I must be Crazy!!
Went shopping one Saturday morning - butternut squash was on sale for 49 cents a pound.
I love butternut squash!! Bought 22 lbs on Saturday.
Went to my local farmers market the next day - he had lovely butternut squashes so I loaded up my arms with 30 pounds more!!.
So here we are 52 lbs of butternut squash.
What do you do with 52 lbs of squash - can it of course.
Step 1: Gathering the Equipment
28 – 34- 1 quart/litre size Mason jars. Any brand will work nicely.
Lids and rings - make sure you buy/have the right size for your jars
Large bowls,pots (for the peeled squash)
Small pot of boiling water to simmer the seals & rings in (I like to rings to be warm when placed on the seals)
A paring knife and a chef's knife, chopping board.
Salt (I use sea salt - but any good table salt will work)
Jar lifter for grabbing those hot jars
Canning funnel for filling the jars
Magnetic lid lifter – for taking the hot seals and rings out of the water
Canning Jar Wrench – I use this to empty the hot water out of the waiting jars (saves your fingers)
Pressure Canner - the one I use is a Mirro 22 Quart weighted Gauge
Step 2: Preparing Squash for Canning
Squash is a non-acidic vegetable so it has to be canned using a pressure canner to remove all possible organisms and botulism.
First step is to peel and quarter the squash.
Step 3: Cutting and Seeding the Squash.
After peeling the squash, cut in quarters and remove the seeds and stringy inner flesh.
Step 4: After All the Peeling!!
All the squash has been peeled and seeds removed.
52 pounds later!!
Step 5: Chop and Prepare for Canning
Chop the squash into 1 to 2 inch pieces.
Step 6: Time to Fill the Jars
I use the raw pack method of canning vegetables.
Butternut squash is very tender - processing by the hot pack method - you end up with mushy squash - as I found by experience the first time I canned butternut squash.
Hot pack method is bringing the vegetables and water to a boil, boiling for 2 minutes, then packing in hot sterilized jars and processing.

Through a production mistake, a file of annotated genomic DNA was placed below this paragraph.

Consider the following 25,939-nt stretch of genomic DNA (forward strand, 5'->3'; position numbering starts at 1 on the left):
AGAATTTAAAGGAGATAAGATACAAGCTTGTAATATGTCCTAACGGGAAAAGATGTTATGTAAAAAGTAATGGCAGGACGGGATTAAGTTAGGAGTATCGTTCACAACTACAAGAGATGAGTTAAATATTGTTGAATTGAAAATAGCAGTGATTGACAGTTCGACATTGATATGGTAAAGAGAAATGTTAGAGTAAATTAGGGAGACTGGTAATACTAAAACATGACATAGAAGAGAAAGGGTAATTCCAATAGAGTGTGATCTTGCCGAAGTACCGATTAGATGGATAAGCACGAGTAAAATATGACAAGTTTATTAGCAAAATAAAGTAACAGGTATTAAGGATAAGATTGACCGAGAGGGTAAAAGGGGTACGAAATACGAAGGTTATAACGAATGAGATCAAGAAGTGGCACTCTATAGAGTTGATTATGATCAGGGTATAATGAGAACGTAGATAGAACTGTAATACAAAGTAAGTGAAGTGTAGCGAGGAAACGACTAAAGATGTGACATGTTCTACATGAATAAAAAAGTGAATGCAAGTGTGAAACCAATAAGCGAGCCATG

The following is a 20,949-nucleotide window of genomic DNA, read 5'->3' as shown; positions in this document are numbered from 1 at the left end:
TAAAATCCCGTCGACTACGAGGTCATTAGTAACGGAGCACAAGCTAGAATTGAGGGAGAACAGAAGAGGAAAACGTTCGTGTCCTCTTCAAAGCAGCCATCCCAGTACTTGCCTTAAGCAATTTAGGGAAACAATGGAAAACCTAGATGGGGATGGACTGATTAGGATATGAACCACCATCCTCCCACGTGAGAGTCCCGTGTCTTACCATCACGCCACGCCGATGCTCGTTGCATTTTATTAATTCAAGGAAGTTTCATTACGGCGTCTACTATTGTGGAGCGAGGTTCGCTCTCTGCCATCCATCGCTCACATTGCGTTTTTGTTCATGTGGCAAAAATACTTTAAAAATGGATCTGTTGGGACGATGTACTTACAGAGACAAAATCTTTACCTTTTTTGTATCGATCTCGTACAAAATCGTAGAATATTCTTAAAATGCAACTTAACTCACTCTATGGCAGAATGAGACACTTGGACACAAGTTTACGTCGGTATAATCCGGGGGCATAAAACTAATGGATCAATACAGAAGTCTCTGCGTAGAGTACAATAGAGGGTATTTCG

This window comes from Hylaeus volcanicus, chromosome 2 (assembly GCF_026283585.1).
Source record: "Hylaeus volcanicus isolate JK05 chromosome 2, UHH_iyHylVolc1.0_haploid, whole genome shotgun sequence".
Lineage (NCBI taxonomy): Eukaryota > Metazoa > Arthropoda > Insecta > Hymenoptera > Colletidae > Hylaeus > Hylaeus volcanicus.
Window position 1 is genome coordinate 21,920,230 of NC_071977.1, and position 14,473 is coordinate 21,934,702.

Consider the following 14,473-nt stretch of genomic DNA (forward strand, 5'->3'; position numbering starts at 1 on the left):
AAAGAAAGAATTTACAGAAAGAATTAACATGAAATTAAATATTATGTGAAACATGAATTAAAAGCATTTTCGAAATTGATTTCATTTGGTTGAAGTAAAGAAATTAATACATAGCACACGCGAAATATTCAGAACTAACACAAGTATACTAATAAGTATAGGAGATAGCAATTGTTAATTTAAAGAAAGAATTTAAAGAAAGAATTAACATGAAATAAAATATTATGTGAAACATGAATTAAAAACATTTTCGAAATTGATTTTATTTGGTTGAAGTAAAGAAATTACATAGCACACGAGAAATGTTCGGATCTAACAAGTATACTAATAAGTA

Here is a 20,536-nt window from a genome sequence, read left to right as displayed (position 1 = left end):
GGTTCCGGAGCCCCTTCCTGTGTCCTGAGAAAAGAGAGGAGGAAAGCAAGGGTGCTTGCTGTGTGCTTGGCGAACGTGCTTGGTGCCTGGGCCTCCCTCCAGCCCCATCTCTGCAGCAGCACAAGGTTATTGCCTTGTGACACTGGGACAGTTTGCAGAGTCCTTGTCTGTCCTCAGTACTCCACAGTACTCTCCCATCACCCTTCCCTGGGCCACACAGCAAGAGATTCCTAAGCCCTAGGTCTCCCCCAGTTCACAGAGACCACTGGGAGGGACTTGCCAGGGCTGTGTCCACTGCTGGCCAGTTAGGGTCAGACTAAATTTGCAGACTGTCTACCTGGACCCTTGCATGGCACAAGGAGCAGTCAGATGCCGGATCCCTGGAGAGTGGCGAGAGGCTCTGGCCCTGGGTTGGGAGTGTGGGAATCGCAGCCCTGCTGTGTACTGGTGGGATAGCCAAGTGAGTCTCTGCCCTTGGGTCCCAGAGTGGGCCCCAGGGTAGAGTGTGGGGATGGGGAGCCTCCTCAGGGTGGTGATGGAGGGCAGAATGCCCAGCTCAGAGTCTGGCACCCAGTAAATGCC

Raw pack method is packing the squash into the hot sterilized jars, leaving 1 inch head room, then filling the jar with boiling water, sealing and processing.
I use 1 tsp sea salt per jar. - Salt is not a requirement - salt is by your choice
Step 7: Squash Is Ready to Process.
1/2 cup white vinegar helps with hard water spots on the jars and inside the pressure canner.
There should be 2 inches of hot water in the pressure canner before placing the filled jars into it. Hot water is necessary as the jars being placed into the pressure canner are hot - if the is cold water in the canner - the jars can crack.
As you place the jars in the canner the level will rise, after all jars are in the level should be 2 to 3 inches from the bottom of the jar.
If the water is too high remove water with a measuring cup.
Step 8: Ready to Process!!
Put the lid on the canner, secure tight, weighed petcock should be at 15 lbs pressure.
0-1000 ft sea level - 10 lbs pressure for 90 minutes
above 1000 feet sea level - 15 lbs pressure for 90 minutes
Turn the burner on high, heat until the petcock is furiously dancing, then turn the heat down to medium-high - the petcock should be doing a gentle dance at this time.
Step 9: Crazy About Butternut Squash!!
Here we are all done.
I must admit did not can all 52 lbs of the squash. I did can 48 pounds. Cooked the rest over the next couple of days to eat.
I use the canned butternut squash to make soup, cook and mash with butter and honey, add to fried potatoes.
This canning adventure yielded 34 - 1 quart jars.
You will need approximately 2 jars for a small batch of butternut squash soup for appetizers.
For a hearty 4 person meal you will need 4 jars. Goes nicely with a loaf of fresh pumpernickel bread.